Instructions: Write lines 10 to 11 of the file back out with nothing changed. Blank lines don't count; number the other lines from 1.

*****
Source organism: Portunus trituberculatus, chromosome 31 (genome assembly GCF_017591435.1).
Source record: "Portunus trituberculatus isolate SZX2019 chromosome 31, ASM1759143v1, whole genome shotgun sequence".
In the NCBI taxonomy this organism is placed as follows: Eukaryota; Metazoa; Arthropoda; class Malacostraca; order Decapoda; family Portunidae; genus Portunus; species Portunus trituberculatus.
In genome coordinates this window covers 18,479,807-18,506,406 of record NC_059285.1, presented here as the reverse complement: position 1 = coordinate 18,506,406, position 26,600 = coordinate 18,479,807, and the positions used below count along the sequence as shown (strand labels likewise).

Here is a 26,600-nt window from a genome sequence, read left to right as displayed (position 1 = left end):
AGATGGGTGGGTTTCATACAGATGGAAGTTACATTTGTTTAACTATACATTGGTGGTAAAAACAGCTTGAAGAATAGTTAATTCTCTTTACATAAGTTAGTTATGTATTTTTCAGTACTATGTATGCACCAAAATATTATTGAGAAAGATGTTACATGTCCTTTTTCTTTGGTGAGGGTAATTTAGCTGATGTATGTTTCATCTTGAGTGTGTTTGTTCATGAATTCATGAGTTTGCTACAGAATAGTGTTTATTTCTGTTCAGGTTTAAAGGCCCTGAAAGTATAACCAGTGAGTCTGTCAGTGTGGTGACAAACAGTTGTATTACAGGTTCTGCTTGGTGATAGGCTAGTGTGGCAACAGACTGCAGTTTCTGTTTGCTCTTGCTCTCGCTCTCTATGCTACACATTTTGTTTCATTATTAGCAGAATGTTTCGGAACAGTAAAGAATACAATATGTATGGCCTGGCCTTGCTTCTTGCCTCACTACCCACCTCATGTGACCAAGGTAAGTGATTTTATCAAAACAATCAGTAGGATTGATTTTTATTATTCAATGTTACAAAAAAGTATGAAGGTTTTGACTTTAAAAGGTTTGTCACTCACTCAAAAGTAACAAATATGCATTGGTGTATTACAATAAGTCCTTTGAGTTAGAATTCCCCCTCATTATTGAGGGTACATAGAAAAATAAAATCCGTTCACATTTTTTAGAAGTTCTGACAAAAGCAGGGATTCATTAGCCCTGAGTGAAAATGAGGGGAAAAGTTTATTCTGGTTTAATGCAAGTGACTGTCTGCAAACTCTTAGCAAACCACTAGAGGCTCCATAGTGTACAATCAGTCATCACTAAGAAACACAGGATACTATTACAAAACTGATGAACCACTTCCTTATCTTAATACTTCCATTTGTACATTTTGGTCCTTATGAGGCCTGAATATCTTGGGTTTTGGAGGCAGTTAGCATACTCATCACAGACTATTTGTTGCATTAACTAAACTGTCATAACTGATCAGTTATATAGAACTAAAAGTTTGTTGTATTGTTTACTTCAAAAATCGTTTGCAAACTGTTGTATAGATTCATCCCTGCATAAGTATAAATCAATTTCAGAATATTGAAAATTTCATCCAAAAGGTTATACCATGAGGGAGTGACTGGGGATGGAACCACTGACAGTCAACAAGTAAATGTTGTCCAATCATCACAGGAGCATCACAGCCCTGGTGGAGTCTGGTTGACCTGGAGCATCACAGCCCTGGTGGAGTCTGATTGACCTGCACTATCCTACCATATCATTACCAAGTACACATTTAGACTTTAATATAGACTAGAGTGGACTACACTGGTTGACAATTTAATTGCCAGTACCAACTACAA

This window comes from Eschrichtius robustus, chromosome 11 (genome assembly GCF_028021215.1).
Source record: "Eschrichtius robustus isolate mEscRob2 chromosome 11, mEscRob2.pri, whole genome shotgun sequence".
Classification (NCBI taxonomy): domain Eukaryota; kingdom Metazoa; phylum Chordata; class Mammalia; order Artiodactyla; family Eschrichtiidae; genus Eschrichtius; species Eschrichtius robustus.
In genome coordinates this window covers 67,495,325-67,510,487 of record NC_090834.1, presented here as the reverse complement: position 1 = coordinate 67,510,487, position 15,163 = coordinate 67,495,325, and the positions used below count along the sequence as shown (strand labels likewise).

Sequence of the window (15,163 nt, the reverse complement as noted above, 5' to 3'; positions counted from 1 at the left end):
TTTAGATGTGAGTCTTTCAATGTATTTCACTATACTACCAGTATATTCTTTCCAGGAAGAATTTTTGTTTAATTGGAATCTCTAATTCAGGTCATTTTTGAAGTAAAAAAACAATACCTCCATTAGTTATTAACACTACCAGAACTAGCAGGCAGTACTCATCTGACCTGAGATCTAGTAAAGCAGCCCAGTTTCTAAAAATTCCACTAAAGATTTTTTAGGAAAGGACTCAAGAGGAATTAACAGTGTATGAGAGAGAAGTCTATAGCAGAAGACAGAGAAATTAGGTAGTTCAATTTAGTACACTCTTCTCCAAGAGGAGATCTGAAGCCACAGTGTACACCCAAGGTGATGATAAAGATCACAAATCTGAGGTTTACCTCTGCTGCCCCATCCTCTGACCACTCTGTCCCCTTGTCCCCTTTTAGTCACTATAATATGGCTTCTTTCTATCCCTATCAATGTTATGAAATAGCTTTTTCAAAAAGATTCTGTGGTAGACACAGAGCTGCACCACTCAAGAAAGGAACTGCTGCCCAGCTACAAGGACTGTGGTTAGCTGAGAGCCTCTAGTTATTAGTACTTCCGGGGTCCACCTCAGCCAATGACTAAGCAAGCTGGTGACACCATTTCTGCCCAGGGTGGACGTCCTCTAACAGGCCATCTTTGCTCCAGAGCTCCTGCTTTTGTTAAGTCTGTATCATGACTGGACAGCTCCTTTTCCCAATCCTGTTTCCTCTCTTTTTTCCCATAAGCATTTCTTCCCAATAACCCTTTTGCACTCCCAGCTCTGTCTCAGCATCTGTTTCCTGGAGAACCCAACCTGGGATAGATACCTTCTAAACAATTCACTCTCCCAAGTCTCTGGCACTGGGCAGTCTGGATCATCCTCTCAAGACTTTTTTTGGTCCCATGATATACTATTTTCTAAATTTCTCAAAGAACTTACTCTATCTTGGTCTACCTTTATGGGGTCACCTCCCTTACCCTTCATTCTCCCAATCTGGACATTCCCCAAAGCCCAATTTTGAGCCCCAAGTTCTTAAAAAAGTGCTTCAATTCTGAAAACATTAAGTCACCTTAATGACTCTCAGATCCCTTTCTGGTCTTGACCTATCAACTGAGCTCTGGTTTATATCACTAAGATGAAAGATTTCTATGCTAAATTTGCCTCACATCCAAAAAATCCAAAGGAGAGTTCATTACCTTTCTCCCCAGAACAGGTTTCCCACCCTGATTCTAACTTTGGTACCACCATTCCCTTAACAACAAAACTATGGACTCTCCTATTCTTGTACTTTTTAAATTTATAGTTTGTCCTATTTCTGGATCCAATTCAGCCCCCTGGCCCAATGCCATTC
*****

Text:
In genome coordinates this window covers 67,495,325-67,510,487 of record NC_090834.1, presented here as the reverse complement: position 1 = coordinate 67,510,487, position 15,163 = coordinate 67,495,325, and the positions used below count along the sequence as shown (strand labels likewise).

Sequence of the window (15,163 nt, the reverse complement as noted above, 5' to 3'; positions counted from 1 at the left end):